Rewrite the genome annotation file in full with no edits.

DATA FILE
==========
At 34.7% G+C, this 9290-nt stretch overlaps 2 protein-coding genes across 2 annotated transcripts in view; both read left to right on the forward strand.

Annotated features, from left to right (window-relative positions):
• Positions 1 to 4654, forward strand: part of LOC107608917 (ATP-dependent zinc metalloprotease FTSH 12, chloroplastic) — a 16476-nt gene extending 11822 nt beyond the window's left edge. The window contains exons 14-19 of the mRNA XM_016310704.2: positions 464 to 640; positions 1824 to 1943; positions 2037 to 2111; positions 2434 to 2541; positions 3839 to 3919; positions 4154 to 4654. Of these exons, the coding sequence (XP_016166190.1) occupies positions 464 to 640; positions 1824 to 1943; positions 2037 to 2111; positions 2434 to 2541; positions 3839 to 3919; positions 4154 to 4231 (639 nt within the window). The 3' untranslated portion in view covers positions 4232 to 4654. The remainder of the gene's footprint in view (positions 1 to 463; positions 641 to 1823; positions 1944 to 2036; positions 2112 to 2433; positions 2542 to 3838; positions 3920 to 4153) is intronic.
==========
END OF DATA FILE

At 34.7% G+C, this 9290-nt stretch overlaps 2 protein-coding genes across 2 annotated transcripts in view; both read left to right on the forward strand.

Annotated features, from left to right (window-relative positions):
• Positions 1 to 4654, forward strand: part of LOC107608917 (ATP-dependent zinc metalloprotease FTSH 12, chloroplastic) — a 16476-nt gene extending 11822 nt beyond the window's left edge. The window contains exons 14-19 of the mRNA XM_016310704.2: positions 464 to 640; positions 1824 to 1943; positions 2037 to 2111; positions 2434 to 2541; positions 3839 to 3919; positions 4154 to 4654. Of these exons, the coding sequence (XP_016166190.1) occupies positions 464 to 640; positions 1824 to 1943; positions 2037 to 2111; positions 2434 to 2541; positions 3839 to 3919; positions 4154 to 4231 (639 nt within the window). The 3' untranslated portion in view covers positions 4232 to 4654. The remainder of the gene's footprint in view (positions 1 to 463; positions 641 to 1823; positions 1944 to 2036; positions 2112 to 2433; positions 2542 to 3838; positions 3920 to 4153) is intronic.